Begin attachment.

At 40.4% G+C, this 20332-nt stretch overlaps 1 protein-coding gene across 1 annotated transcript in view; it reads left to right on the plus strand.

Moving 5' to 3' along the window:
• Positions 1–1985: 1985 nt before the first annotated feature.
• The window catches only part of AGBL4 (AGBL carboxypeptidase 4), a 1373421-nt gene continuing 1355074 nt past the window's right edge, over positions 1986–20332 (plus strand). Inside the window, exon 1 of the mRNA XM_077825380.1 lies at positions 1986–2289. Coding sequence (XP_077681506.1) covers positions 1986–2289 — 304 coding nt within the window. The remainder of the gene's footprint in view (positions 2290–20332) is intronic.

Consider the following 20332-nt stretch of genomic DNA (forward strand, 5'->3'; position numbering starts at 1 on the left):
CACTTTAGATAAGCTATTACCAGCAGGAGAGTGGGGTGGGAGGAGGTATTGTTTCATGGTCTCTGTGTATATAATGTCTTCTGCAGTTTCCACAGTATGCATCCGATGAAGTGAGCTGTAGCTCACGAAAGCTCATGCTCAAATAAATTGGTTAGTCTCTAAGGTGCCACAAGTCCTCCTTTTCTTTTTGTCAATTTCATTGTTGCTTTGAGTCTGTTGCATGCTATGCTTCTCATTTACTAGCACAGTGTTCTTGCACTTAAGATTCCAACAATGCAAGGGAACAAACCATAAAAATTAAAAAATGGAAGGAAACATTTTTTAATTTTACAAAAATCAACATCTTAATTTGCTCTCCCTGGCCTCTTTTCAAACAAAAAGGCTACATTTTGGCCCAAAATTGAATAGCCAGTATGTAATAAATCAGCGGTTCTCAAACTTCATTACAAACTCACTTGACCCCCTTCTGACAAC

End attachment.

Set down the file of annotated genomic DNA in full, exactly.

At 40.4% G+C, this 20332-nt stretch overlaps 1 protein-coding gene across 1 annotated transcript in view; it reads left to right on the plus strand.

Moving 5' to 3' along the window:
• Positions 1–1985: 1985 nt before the first annotated feature.
• The window catches only part of AGBL4 (AGBL carboxypeptidase 4), a 1373421-nt gene continuing 1355074 nt past the window's right edge, over positions 1986–20332 (plus strand). Inside the window, exon 1 of the mRNA XM_077825380.1 lies at positions 1986–2289. Coding sequence (XP_077681506.1) covers positions 1986–2289 — 304 coding nt within the window. The remainder of the gene's footprint in view (positions 2290–20332) is intronic.

Consider the following 20332-nt stretch of genomic DNA (forward strand, 5'->3'; position numbering starts at 1 on the left):
CACTTTAGATAAGCTATTACCAGCAGGAGAGTGGGGTGGGAGGAGGTATTGTTTCATGGTCTCTGTGTATATAATGTCTTCTGCAGTTTCCACAGTATGCATCCGATGAAGTGAGCTGTAGCTCACGAAAGCTCATGCTCAAATAAATTGGTTAGTCTCTAAGGTGCCACAAGTCCTCCTTTTCTTTTTGTCAATTTCATTGTTGCTTTGAGTCTGTTGCATGCTATGCTTCTCATTTACTAGCACAGTGTTCTTGCACTTAAGATTCCAACAATGCAAGGGAACAAACCATAAAAATTAAAAAATGGAAGGAAACATTTTTTAATTTTACAAAAATCAACATCTTAATTTGCTCTCCCTGGCCTCTTTTCAAACAAAAAGGCTACATTTTGGCCCAAAATTGAATAGCCAGTATGTAATAAATCAGCGGTTCTCAAACTTCATTACAAACTCACTTGACCCCCTTCTGACAAC